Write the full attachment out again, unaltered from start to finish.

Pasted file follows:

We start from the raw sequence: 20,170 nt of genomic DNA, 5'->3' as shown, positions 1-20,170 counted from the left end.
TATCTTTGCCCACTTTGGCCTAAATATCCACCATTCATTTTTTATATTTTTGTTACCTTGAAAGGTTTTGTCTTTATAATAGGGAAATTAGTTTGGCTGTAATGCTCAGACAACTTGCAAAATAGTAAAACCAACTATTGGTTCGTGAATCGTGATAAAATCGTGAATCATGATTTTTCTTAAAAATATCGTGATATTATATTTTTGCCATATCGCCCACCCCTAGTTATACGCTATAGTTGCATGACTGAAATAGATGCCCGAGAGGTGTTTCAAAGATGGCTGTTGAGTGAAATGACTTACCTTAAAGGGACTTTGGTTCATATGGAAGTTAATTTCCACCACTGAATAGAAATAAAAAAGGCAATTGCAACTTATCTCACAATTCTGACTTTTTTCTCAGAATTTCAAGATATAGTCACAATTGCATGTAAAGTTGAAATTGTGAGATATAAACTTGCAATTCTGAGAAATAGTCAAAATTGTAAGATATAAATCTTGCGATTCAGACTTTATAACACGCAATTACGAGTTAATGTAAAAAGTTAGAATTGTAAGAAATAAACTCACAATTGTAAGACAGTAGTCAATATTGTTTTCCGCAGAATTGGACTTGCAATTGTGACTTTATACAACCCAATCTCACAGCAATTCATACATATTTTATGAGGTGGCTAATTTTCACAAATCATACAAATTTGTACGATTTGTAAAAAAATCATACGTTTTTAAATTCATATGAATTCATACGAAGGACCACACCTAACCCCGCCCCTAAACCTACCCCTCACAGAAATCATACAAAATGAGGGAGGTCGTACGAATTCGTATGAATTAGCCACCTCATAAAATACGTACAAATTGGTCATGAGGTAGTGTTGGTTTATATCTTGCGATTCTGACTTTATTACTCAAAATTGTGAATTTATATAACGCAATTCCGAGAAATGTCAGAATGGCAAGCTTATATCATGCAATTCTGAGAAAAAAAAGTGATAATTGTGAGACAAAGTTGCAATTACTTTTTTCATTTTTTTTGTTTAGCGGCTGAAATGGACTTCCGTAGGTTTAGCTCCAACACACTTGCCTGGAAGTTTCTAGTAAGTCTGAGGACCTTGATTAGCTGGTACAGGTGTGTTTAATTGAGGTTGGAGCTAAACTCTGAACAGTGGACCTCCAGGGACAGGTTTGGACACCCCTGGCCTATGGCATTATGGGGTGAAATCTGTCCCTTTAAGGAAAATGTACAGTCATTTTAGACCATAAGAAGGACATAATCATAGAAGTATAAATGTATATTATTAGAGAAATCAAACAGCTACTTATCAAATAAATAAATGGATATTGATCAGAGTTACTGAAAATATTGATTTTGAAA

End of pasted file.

We start from the raw sequence: 20,170 nt of genomic DNA, 5'->3' as shown, positions 1-20,170 counted from the left end.
TATCTTTGCCCACTTTGGCCTAAATATCCACCATTCATTTTTTATATTTTTGTTACCTTGAAAGGTTTTGTCTTTATAATAGGGAAATTAGTTTGGCTGTAATGCTCAGACAACTTGCAAAATAGTAAAACCAACTATTGGTTCGTGAATCGTGATAAAATCGTGAATCATGATTTTTCTTAAAAATATCGTGATATTATATTTTTGCCATATCGCCCACCCCTAGTTATACGCTATAGTTGCATGACTGAAATAGATGCCCGAGAGGTGTTTCAAAGATGGCTGTTGAGTGAAATGACTTACCTTAAAGGGACTTTGGTTCATATGGAAGTTAATTTCCACCACTGAATAGAAATAAAAAAGGCAATTGCAACTTATCTCACAATTCTGACTTTTTTCTCAGAATTTCAAGATATAGTCACAATTGCATGTAAAGTTGAAATTGTGAGATATAAACTTGCAATTCTGAGAAATAGTCAAAATTGTAAGATATAAATCTTGCGATTCAGACTTTATAACACGCAATTACGAGTTAATGTAAAAAGTTAGAATTGTAAGAAATAAACTCACAATTGTAAGACAGTAGTCAATATTGTTTTCCGCAGAATTGGACTTGCAATTGTGACTTTATACAACCCAATCTCACAGCAATTCATACATATTTTATGAGGTGGCTAATTTTCACAAATCATACAAATTTGTACGATTTGTAAAAAAATCATACGTTTTTAAATTCATATGAATTCATACGAAGGACCACACCTAACCCCGCCCCTAAACCTACCCCTCACAGAAATCATACAAAATGAGGGAGGTCGTACGAATTCGTATGAATTAGCCACCTCATAAAATACGTACAAATTGGTCATGAGGTAGTGTTGGTTTATATCTTGCGATTCTGACTTTATTACTCAAAATTGTGAATTTATATAACGCAATTCCGAGAAATGTCAGAATGGCAAGCTTATATCATGCAATTCTGAGAAAAAAAAGTGATAATTGTGAGACAAAGTTGCAATTACTTTTTTCATTTTTTTTGTTTAGCGGCTGAAATGGACTTCCGTAGGTTTAGCTCCAACACACTTGCCTGGAAGTTTCTAGTAAGTCTGAGGACCTTGATTAGCTGGTACAGGTGTGTTTAATTGAGGTTGGAGCTAAACTCTGAACAGTGGACCTCCAGGGACAGGTTTGGACACCCCTGGCCTATGGCATTATGGGGTGAAATCTGTCCCTTTAAGGAAAATGTACAGTCATTTTAGACCATAAGAAGGACATAATCATAGAAGTATAAATGTATATTATTAGAGAAATCAAACAGCTACTTATCAAATAAATAAATGGATATTGATCAGAGTTACTGAAAATATTGATTTTGAAA